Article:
Islam is a set of ideas, not a race, and people should be able to change their minds.

There is a racism of lower expectations, people apply different standards to Muslims. By publishing the cartoons, they were saying that Muslims are European and should face the same expectations as everybody else.

Rose was asked whether he would mind if one of his children converted to Islam, but his point wasn't that people 'mind'. His children would never think they might be killed for converting. It's a shame that Ramadan wasn't asked the same question.


Wednesday, March 10, 2010

Taqwacore SXSW Showing

For those of you who have not read the Taqwacores by Michael Muhammad Knight, please add it to your Spring reading list. If you are not very familiar with Islam, then start with Blue-Eyed Devil, which is a great personalized and street level view of Muslims in contemporary America. Then you can move on to the Taqwacores. A film has been made about Taqwacore Muslim punk music and individual lifestyles, which I hope to incorporate into teaching over the next year. Below is an article on the film showing in Austin, TX.

A defining moment for punk Islam? | Basim Usmani:

"The Taqwacores is really a film about individualism – but attention is likely to focus on the music and its sexual content. The Taqwacores, a film directed by Eyad Zahra based on the novel of the same name by Michael Muhammad Knight, is playing at the media and music extravaganza South by South West (SXSW) in Austin this March. It's exciting to imagine who will be watching at a festival that features guests such as Spike Lee, Chuck D and Devo.

I had the pleasure of seeing the film at a sold-out screening at the Sundance Film Festival in Utah last month.
Author and screenplay writer Michael Muhammad Knight and I first began communicating in 2005, when he originally reached out to me to play the character of Jehanghir in an adaptation he was scripting with a Brooklyn-based film-maker named Cihan Kaan. Budgeting issues proved fatal for that iteration, and Mike went through a few other directors before I left our fledging Taqwacore scene in America for Lahore.
It's been surreal to come back to the US three years later to a complete film and cast. In an interview, the celebrated director of Night of the Living Dead George Romero mentioned how Hollywood vetoed his first script for Diary of the Dead because it had a non-white lead.

I was reminded of Romero's words when I saw the vibrant, all-minority cast of Eyad's film. In many ways the book The Taqwacores should have been an impossible adaption to produce, with no major white characters, and its heavy ruminations on Islamic theology. In America and the UK, white audiences are not only unresponsive to minority leads, but overexposed to Muslims in particular.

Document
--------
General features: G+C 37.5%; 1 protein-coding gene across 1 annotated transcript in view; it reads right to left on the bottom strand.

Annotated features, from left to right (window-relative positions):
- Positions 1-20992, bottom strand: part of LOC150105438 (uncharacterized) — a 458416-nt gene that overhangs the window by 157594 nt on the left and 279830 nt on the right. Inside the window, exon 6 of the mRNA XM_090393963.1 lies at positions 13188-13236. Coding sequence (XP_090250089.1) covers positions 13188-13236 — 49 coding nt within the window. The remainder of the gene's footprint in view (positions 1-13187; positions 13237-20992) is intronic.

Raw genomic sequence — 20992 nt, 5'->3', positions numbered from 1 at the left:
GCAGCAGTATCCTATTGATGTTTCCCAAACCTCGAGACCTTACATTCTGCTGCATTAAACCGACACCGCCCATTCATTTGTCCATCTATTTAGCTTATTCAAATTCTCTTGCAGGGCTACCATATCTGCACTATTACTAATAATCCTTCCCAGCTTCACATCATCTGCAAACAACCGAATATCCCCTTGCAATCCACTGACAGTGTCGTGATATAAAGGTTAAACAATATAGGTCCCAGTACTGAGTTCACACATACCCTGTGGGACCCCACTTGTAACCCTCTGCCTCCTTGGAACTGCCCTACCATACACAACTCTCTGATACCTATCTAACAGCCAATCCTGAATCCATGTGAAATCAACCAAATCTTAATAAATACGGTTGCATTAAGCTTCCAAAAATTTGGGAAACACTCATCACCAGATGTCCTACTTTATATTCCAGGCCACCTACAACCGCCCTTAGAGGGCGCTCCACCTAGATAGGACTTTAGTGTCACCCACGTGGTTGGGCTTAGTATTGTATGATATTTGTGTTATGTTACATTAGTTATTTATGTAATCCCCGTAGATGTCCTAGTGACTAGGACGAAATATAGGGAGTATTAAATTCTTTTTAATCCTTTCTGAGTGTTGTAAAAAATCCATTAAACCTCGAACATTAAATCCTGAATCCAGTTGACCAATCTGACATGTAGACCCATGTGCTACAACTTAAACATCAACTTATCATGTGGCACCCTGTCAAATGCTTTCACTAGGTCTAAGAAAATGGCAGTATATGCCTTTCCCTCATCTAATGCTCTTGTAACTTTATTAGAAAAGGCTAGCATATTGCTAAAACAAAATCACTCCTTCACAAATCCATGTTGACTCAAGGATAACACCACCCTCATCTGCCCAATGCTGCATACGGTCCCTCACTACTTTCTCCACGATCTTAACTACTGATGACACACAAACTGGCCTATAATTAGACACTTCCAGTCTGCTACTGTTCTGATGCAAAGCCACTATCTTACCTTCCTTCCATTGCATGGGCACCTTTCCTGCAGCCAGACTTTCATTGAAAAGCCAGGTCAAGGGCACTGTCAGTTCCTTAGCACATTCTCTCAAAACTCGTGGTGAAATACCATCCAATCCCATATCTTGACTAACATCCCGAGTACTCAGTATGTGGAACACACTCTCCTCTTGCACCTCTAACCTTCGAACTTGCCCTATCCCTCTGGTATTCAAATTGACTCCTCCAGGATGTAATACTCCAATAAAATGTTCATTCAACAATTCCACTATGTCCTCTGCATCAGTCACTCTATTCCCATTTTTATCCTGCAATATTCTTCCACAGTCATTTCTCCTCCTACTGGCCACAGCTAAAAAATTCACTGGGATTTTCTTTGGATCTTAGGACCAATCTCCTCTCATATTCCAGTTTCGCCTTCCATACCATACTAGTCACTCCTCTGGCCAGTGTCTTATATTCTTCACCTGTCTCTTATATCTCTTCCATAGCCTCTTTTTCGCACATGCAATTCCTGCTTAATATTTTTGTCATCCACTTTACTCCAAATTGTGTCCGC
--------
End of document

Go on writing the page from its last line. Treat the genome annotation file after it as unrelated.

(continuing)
The odds are stacked against the film. Eyad has taken Knight's book and trimmed it into a clearer narrative – one that begins and ends with the main character Yusef, played faithfully by Bobby Naderi. The movie follows Yusef on his safari through punk rock in America, which will likely surprise audiences. Yes, there are Muslims along the way, but the main subject in this film is Yusef's flirtation and growing disillusionment as he tries to navigate through both punk and religion. If there is a message to take from Zahra's film, it is that only you can only take what you can from the world around you. This is played out by each of the characters in their own way: burqa-cloaked Rabyah, reimagined by Naureen DeWulf, crosses out verses from the Qur'an that she finds problematic.

During the question-and-answer session after the screening, an elderly Muslim man asked the cast and crew how an unmarried woman who is obviously pious enough to wear a burqa could perform oral sex on a man. One of the crew members said that women are complicated, and dress is not a determinant in how she acts. The man said: 'Muslim women do not act like this.' There was a tense moment where the crew member responded: 'Are you trying to tell me you know more than I do, a Muslim woman, about myself?'

This movie is likely to be seen as the defining moment for Taqwacore, the way Wild Style was the defining moment for hip-hop. Many think that it was a unique feature of the Taqwacore music scene to have been inspired by a book, but so much English punk owes its own 'ultraviolence' to a fiction as well. Academics will eat up the self-referential elements of the subculture as some evidence of Generation Twitter, or whatever we've been touted as. But this relationship between people is as old as artists of different mediums being inspired by each other. In some ways, hearing my band's music open and close the movie was a testament to my enduring friendship with Knight over the past half a decade.

For other people, I anticipate The Taqwacores will be polarising. Many responded to the Muslim punk angle, which accounts for its uniqueness. But these elements are only a shrink wrap, and Eyad's adaption is not a Muslim-punk film any more than Kubrick's adaption of A Clockwork Orange is a Slavic-punk film. The film is about individualism, and how even the most rigid dogmas are, in effect, ideas we've come up with on our own. For those who are curious, the documentary Taqwacore is also being screened at SXSW.

Tuesday, March 9, 2010

Gender Jihad: Muslim Women's Rights

Gender Jihad is a phrase coined by Amina Wadud, an African-American female Muslim legal scholar and activist, to describe the activities of Muslim women worldwide who are attempting to improve the lives of fellow Muslim women in respect to their faith as well as work and family. 

Margot Badran has written about how women have also struggled for equal access in mosques because they often have to pray in less than ideal spaces since the women's section is often behind, above, or sometimes below (such as in a basement) the main men's hall. This makes it harder for women to hear the prayer leader during prayer, and also to hear the sermon after the prayer service. As more and more women have sought to pray publicly in mosques (to which some religious leaders object) over the last century they also want to have equal access to perform this most central religious observance.